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Posts Tagged ‘mental illness’

Joshua Walters: On being just crazy enough

A spectrum approach in mental illness is very appealing and could possibly explain why some disorders are still in the gene pool. Of course, it’s all speculative at this point but very interesting. I will try to write a bit more about this in a future blog post. For now, here is a relevant TED talk by Joshua Walters, a comedian diagnosed with bipolar disorder.

Maybe no one’s really crazy. Everyone is just a little bit mad. How much depends on where you fall in the spectrum. How much depends on how lucky you are.” (Joshua Walters)

 

 

Music and the Brain: Depression and Creativity Symposium

22/01/2012 8 comments

If you’re following this blog, you probably know that I’m very interested in creativity. I was delighted to find this video on YouTube and decided to share it with you:

Kay Redfield Jamison, professor of psychiatry and behavioral sciences and co-director of the Johns Hopkins Mood Disorders Center at the Johns Hopkins University School of Medicine, convened a discussion of the effects of depression on creativity. Joining Jamison were two distinguished colleagues from the fields of neurology and neuropsychiatry, Dr. Terence Ketter and Dr. Peter Whybrow. The Music and the Brain series is co-sponsored by the Library’s Music Division and Science, Technology and Business Division, in cooperation with the Dana Foundation.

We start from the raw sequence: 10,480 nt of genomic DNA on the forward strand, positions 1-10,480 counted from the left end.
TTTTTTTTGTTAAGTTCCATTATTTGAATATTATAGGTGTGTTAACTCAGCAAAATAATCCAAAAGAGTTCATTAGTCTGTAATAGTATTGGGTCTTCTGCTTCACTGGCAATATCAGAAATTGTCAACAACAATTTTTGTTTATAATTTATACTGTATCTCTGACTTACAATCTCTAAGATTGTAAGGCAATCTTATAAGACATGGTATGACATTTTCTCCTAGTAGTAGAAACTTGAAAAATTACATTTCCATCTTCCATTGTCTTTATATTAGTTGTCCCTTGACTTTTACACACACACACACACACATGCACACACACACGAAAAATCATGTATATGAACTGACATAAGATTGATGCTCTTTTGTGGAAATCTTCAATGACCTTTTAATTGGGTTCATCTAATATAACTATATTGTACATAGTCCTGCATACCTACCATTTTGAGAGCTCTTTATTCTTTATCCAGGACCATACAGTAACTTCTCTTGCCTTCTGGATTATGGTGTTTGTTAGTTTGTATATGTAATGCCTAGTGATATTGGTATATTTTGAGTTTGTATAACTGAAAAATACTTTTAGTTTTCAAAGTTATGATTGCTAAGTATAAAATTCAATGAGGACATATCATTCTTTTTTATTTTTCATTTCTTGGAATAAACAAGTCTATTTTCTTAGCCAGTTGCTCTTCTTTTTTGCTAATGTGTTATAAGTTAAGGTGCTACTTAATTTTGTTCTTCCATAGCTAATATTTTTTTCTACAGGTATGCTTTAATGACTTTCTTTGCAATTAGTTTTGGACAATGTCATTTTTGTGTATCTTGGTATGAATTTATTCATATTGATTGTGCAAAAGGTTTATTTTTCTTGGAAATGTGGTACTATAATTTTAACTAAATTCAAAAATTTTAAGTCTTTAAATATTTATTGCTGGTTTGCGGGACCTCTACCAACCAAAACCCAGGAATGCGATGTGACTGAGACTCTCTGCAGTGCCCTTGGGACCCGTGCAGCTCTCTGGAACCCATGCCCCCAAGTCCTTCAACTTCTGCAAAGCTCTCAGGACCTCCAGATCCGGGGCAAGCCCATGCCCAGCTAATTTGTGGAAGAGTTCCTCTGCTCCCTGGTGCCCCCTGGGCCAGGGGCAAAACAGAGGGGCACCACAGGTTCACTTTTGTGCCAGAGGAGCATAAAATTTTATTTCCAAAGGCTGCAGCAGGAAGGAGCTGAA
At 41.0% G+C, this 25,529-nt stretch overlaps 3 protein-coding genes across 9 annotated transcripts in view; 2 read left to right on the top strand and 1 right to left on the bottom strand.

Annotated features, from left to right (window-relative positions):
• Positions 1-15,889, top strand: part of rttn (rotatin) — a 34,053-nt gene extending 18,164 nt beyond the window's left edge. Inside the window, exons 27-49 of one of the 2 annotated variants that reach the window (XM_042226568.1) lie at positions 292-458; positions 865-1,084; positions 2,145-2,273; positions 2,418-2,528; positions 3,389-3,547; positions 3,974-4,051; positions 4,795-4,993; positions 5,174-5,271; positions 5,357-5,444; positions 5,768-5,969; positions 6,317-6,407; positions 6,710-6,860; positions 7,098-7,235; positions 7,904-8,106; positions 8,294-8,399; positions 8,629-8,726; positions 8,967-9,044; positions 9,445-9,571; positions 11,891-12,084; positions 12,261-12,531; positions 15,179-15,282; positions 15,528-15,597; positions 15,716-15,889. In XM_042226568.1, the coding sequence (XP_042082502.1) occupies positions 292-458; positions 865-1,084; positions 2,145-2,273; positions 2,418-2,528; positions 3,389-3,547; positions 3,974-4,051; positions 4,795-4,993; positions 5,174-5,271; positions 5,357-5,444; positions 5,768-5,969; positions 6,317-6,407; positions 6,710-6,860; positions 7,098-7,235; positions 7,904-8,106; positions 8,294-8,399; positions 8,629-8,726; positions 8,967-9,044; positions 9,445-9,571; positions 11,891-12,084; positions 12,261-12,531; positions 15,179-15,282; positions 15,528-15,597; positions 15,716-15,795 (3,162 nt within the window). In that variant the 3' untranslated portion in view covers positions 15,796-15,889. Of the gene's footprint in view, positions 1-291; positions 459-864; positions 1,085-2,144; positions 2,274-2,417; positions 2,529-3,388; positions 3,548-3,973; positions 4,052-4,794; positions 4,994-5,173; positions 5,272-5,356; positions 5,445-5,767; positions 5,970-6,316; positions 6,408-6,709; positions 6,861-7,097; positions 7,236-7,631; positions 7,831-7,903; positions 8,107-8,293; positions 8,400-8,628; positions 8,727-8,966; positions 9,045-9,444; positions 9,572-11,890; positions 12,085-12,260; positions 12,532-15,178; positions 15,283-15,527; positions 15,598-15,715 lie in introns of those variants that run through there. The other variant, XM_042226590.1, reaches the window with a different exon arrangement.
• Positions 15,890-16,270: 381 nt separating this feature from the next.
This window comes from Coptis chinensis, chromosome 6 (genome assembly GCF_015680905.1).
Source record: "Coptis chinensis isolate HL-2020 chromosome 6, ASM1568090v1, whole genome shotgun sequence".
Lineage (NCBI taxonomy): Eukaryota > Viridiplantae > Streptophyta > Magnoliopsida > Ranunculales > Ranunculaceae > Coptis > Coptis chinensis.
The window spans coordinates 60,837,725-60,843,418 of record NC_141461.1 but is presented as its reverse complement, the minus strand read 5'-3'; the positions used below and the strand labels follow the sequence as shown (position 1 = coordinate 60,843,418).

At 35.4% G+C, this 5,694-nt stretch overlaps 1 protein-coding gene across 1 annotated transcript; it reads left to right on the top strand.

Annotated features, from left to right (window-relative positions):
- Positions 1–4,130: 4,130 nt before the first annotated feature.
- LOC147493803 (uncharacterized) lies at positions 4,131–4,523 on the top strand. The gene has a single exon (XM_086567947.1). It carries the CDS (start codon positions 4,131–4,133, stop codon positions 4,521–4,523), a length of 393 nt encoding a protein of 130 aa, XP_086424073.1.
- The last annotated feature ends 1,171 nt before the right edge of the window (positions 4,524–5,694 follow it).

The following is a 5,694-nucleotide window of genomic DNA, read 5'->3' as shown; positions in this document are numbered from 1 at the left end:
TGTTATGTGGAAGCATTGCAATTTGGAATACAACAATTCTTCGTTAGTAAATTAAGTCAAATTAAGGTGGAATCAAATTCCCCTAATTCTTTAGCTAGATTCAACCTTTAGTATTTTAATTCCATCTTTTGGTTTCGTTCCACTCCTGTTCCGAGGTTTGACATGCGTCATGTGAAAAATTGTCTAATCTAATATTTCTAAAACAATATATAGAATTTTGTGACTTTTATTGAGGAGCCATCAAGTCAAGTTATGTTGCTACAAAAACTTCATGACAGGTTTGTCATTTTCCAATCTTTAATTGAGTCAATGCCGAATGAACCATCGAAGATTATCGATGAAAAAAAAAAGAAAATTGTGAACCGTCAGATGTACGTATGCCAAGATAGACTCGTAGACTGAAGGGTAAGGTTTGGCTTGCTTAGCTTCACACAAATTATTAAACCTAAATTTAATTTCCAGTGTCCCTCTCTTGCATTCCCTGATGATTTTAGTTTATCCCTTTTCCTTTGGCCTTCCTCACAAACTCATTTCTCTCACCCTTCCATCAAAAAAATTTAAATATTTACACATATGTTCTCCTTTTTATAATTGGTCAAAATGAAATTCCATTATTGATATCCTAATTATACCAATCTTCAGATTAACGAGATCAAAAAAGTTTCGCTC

The “Depression and Creativity” symposium marks the bicentennial of the birth of German composer Felix Mendelssohn (1809-1847), who died after a severe depression following the death of his sister, Fanny Mendelssohn Hensel, also a gifted composer.

One of the nation’s most influential writers on creativity and the mind, Kay Redfield Jamison is a noted authority on bipolar disorder. She is the co-author of the standard medical text on manic-depressive illness and author of “Touched with Fire,” “An Unquiet Mind,” “Night Falls Fast” and “Exuberance: The Vital Emotion.”

Dr. Terence Ketter is known for extensive clinical work with exceptionally creative individuals and a strong interest in the relationship of creativity and madness. He is professor of psychiatry and behavioral sciences and chief of the Bipolar Disorders Clinic at Stanford University School of Medicine.

Dr. Peter Whybrow, an authority on depression and manic-depressive disease, is director of the Semel Institute for Neuroscience and Human Behavior at the University of California, Los Angeles (UCLA). He is also the Judson Braun Distinguished Professor and executive chair of the Department of Psychiatry and Biobehavioral Sciences at the David Geffen School of Medicine at UCLA. (description take from here).

And here’s the video:

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